Generally Eclectic Review

Reviews of book on music - all sorts. Feel free to share your comments, criticisms, and replies with my readers!

Location: Fredonia, New York, United States

Feel free to contact me at mason2042 at gmail dot com

Friday, December 23, 2011

“1950’s Radio In Color: The Lost Photographs Of Deejay Tommy Edwards” by Christopher Kennedy (Kent State University Press)

I should mention right off the bat that the Tommy Edwards whose photographs of rock’n’roll, r&b, adult pop, and jazz artists are presented here is NOT the singer Tommy Edwards whose “It’s All In The Game” was a #1 hit in 1958. The Tommy Edwards under consideration here was a very popular and influential disc jockey in Cleveland during that same period, who later became known nationally for running a record store that advertised in the music magazines of the 60’s.

One of the reasons Cleveland established such a vaunted reputation as an influential music town in the 1950’s (which subsequently made it such a natural location for the Rock’n’Roll Hall of Fame, even long after its musical significance had dwindled) was the power of its disc jockeys to choose the “right” tunes to make into hits, their willingness to take chances on new sounds and small labels, and their ability to create tastes not just among their local listeners but among other members of the deejay fraternity throughout large chunks of the US. Keep in mind that this was a long-ago time when individual deejays were free to pick the music they played on the air, and were not bound to the dictates of Music/Program Directors, out-of-town consultants, tight playlists, prepackaged formats, automation and satellite broadcasting. The local DJ was king, and Cleveland spawned a number of Kings, from the daddy of them all, Allan Freed to local superstars such as Bill Randle and Tommy Edwards.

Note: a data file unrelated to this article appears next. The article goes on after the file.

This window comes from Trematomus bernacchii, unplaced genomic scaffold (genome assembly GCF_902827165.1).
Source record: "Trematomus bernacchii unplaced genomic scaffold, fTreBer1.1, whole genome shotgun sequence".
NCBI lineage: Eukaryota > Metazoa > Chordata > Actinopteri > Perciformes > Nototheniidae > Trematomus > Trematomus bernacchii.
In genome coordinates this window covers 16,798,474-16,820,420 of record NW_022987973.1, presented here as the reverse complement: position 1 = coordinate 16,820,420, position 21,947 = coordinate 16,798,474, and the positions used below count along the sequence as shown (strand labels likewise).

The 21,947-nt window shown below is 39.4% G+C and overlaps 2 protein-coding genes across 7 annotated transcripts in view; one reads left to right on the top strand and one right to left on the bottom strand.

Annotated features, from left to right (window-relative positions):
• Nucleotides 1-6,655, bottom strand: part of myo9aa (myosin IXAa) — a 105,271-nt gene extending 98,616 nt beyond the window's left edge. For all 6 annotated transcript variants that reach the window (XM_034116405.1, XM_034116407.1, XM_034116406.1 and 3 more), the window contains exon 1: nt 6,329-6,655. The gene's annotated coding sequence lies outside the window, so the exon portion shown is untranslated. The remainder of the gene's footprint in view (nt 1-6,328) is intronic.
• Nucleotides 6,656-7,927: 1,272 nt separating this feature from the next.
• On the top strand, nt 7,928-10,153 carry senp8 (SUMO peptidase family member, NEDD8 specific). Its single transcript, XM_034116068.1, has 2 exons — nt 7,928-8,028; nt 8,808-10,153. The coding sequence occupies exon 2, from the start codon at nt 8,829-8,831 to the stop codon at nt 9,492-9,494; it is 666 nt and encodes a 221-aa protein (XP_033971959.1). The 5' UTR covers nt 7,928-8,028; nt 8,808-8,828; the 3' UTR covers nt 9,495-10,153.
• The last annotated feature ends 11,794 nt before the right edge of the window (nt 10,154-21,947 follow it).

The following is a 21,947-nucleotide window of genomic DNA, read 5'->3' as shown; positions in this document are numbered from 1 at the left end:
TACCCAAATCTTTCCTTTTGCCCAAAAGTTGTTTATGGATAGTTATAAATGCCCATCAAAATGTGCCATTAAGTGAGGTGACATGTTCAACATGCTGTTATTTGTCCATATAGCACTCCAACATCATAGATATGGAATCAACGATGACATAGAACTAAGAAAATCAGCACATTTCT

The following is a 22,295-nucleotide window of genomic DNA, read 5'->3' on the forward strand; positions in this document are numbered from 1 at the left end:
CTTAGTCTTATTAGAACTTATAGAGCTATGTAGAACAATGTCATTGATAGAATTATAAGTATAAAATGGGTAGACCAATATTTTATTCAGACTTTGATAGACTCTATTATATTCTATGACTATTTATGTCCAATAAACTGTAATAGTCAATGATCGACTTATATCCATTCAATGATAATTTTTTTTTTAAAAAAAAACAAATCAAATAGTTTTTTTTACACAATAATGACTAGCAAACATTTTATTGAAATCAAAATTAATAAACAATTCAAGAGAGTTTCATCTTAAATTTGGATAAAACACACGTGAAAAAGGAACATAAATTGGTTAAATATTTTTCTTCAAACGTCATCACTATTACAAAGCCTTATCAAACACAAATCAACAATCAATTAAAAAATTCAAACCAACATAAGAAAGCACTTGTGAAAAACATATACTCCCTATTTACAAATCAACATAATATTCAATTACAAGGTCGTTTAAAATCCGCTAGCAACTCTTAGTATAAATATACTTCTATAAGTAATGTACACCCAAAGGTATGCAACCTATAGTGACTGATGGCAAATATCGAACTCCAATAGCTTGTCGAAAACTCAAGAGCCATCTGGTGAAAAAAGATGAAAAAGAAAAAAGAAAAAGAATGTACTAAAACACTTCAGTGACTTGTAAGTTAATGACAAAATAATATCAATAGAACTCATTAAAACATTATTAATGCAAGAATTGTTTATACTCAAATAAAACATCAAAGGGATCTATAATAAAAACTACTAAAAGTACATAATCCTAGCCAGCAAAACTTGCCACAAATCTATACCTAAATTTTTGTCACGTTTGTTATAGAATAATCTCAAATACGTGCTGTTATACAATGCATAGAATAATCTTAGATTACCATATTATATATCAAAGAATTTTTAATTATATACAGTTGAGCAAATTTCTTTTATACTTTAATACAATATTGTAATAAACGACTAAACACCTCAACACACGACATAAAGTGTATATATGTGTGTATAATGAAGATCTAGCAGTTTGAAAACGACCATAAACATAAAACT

But Tommy Edwards didn’t simply spin records on-air. As with so many other DJ’s of the era, he played host to a number of young hopefuls who would arrive at radio stations hoping to be interviewed live on the air and get their record played on a major outlet. As with so many other DJ’s, he also hosted record hops, which might feature brief appearances by young hopefuls as well. Beyond that, however, Tommy Edwards had a hobby - photography. Thus, when artists showed up at the studio, he would take color photographs of most of them, then show many of these photos in slide-show format at the record hops he hosted, and mail copies of a few of then out to fans who paid a small fee to receive them. In doing so, he unwittingly documented the Cleveland radio comings and goings of a large number recording artists of the mid-to-late 50’s - big stars, total unknowns, and unknowns who - every so often - would eventually develop into stars.